What’s going on in the electronics industry this week, the week of July 15? As always, plenty. Here are some things that struck my fancy:
What was Intel’s first name?
July 18 is the 45th anniversary of the founding of semiconductor giant Intel Corp. If you’re of a certain age, you’ll recall that Intel began its life as a random access memory maker and for time dominated the DRAM segments until the Japanese decided to crash the party.
What happened after that is the stuff of legend. (Andy, Bob and Gordon stand at right during a painful wardrobe era).
EDN editor Suzanne Deffree takes a look back at Intel that prompts an interesting question: What was Intel called before it became Intel?
It’s not surprising that ARM Ltd. gets a lot of press. The microprocessor core giant has become one of most innovative semiconductor companies in recent decades by not only creating breakthrough technology but by having a knack for nailing the right applications with that technology.
But what about Imagination? That company, also based in the UK, several years ago acquired MIPS Technologies, an ARM competitor, and we don’t hear much about its plans–until now. Electronics Weekly gives us a glimpse at Imagination’s plans for the MIPS core and its market ambitions.
Would you believe that within several years the company hopes to have 25% of all CPU design starts?
TSMC, of course, is the big dog in the foundry world, but there are plenty of other innovative companies scrambling to gain foundry market share on the Taiwanese giant. These include UMC, Samsung, Intel (both of these are also IDMs), and of course GlobalFoundries.
The situation changes seemingly weekly, and this week, EE Times European Editor Peter Clarke cuts through the clutter with an excellent analysis of the changing foundry landscape, particularly as it affects GlobalFoundries and its possible future IPO.
Speaking of foundries and the ecosystem, is the IDM model dead?
Ed Sperling, editor of Semiconductor Manufacturing and Design, sat down with four experts from the industry–Michael Buehler-Garcia, director of design solutions marketing at Mentor Graphics; Seow Yin Lim, group director for marketing at Cadence; Kevin Kranen, director of strategic alliances at Synopsys; and Tom Quan, director at TSMC–to get a sense for how the rapidly changing ecosystem from silicon designers to foundries to EDA vendors is changing the very notion of one and IDM is especially as we move to 28 and 20nm nodes.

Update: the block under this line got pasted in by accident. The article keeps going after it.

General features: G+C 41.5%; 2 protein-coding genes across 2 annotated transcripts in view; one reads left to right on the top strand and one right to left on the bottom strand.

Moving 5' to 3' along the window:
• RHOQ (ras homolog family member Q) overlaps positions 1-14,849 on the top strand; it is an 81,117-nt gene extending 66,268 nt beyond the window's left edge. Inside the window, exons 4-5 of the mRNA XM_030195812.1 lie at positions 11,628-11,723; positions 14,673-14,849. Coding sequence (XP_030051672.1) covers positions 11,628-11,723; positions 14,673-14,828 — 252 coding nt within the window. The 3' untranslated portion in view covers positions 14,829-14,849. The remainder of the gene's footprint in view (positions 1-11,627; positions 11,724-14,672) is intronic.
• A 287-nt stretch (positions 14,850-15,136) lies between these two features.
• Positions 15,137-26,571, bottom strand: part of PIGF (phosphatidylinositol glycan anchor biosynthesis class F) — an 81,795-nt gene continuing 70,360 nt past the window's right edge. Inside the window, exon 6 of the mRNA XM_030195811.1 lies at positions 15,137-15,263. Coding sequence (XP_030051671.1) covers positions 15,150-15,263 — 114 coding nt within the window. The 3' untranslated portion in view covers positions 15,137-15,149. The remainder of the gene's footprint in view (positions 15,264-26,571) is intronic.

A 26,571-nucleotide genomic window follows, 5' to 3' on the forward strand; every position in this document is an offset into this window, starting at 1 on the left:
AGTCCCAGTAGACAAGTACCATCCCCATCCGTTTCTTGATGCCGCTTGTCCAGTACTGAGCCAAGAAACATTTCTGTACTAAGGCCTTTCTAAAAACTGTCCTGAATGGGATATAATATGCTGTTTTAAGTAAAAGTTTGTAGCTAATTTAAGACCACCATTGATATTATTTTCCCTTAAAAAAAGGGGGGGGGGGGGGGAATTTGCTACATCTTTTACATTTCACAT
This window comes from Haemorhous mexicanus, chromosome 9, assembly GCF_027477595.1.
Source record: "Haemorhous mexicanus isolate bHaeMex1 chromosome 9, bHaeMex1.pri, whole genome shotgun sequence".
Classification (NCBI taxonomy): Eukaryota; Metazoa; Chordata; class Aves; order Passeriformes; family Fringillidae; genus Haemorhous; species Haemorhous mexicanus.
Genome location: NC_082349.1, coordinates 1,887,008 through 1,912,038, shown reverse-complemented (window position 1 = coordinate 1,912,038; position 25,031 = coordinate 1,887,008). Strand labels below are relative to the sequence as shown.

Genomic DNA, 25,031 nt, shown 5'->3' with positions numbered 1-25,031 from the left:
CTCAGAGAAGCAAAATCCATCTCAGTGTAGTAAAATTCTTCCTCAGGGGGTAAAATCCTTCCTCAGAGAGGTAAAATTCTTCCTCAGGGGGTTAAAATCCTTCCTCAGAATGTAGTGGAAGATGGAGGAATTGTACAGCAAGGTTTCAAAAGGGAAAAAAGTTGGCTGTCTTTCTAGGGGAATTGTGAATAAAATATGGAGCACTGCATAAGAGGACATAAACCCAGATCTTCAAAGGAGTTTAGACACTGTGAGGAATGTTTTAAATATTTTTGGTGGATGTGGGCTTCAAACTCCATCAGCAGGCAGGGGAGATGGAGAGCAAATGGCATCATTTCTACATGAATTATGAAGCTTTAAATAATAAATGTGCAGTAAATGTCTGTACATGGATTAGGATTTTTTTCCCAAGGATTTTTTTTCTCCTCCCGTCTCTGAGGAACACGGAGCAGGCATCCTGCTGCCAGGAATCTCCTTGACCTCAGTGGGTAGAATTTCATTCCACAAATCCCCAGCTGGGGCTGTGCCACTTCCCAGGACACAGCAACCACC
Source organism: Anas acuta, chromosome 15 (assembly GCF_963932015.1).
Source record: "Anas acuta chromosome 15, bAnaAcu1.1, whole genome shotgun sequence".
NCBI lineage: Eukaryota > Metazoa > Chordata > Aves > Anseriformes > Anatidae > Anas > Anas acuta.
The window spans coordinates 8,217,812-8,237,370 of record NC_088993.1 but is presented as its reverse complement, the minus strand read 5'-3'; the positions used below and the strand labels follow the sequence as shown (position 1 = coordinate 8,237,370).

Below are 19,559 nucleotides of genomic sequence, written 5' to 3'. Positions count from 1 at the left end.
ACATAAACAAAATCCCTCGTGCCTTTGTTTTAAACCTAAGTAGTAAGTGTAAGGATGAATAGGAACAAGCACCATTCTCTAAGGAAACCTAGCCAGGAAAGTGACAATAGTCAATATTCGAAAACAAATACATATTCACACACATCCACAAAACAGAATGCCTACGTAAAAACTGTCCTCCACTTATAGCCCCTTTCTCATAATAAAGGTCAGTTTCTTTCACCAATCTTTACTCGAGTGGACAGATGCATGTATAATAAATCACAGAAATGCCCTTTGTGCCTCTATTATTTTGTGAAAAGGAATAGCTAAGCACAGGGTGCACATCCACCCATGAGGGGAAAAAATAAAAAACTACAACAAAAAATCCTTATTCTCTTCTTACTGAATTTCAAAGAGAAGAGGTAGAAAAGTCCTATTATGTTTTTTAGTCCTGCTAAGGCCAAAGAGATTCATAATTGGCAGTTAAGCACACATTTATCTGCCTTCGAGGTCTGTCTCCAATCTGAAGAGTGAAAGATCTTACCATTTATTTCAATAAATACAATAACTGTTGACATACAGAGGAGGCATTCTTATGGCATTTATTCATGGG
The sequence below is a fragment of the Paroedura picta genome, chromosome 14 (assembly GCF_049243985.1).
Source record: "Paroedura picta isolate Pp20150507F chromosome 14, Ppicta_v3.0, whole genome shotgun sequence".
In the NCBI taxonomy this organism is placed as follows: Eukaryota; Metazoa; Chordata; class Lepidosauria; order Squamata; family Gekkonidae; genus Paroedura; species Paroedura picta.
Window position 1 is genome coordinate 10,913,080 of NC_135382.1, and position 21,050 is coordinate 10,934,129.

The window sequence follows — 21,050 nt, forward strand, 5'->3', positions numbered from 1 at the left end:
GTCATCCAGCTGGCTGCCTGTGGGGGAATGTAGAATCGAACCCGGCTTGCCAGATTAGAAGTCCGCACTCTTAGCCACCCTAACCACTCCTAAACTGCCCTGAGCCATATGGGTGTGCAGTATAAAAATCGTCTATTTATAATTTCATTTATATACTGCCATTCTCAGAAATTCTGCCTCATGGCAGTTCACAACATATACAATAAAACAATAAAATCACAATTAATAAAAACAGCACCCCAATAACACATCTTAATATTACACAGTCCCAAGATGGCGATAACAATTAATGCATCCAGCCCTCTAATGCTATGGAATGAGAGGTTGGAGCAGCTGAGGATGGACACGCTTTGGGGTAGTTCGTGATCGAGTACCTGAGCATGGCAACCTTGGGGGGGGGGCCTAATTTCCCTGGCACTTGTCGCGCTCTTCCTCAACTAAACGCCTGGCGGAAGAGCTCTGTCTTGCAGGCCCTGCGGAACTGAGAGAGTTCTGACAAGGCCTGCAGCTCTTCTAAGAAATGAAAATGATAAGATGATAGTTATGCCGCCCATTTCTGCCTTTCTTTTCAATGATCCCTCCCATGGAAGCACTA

Cadence recently rolled out a new paradigm in design methodology that speaks to the increasing challenge electronics designers have at the early verification stages–parasitic extraction to be specific. The Virtuoso Layout Suite for Electrically Aware Design (EAD) is designed to give engineers immediate feedback on how a layout feature or change will impact design requirements as they draw the layout, among other things. Richard Goering offers an analysis of what it all means.
What happens when you put one of the most dynamic and engaging persons in EDA together with a smart and entertaining Freescale engineer? You get a really entertaining video interview, held a stone's throw from this cool food truck at the Austin Convention Center (right).
To wit, Karen Bartleson, director of community marketing at Synopsys, got together with Amol Bhinge, senior verification manager from Freescale, at this year's Design Automation Conference. They talked about the challenges of scaling EDA tools in an era in which every next design seems to be three times larger than the last design, but is staffed with the same amount of engineers.
Is that LED winking at me?
Nazita Saye works for Mentor Graphics in London. She recently was struck by the impact of LED technology in a very unusual place in downtown London. It literally stopped her in her fast-paced tracks as she pondered a question:
How do we manage the trade-off between smart information and smart marketing and Ali need need for privacy? Those are questions that she explores in this blog post.
Tweets of the week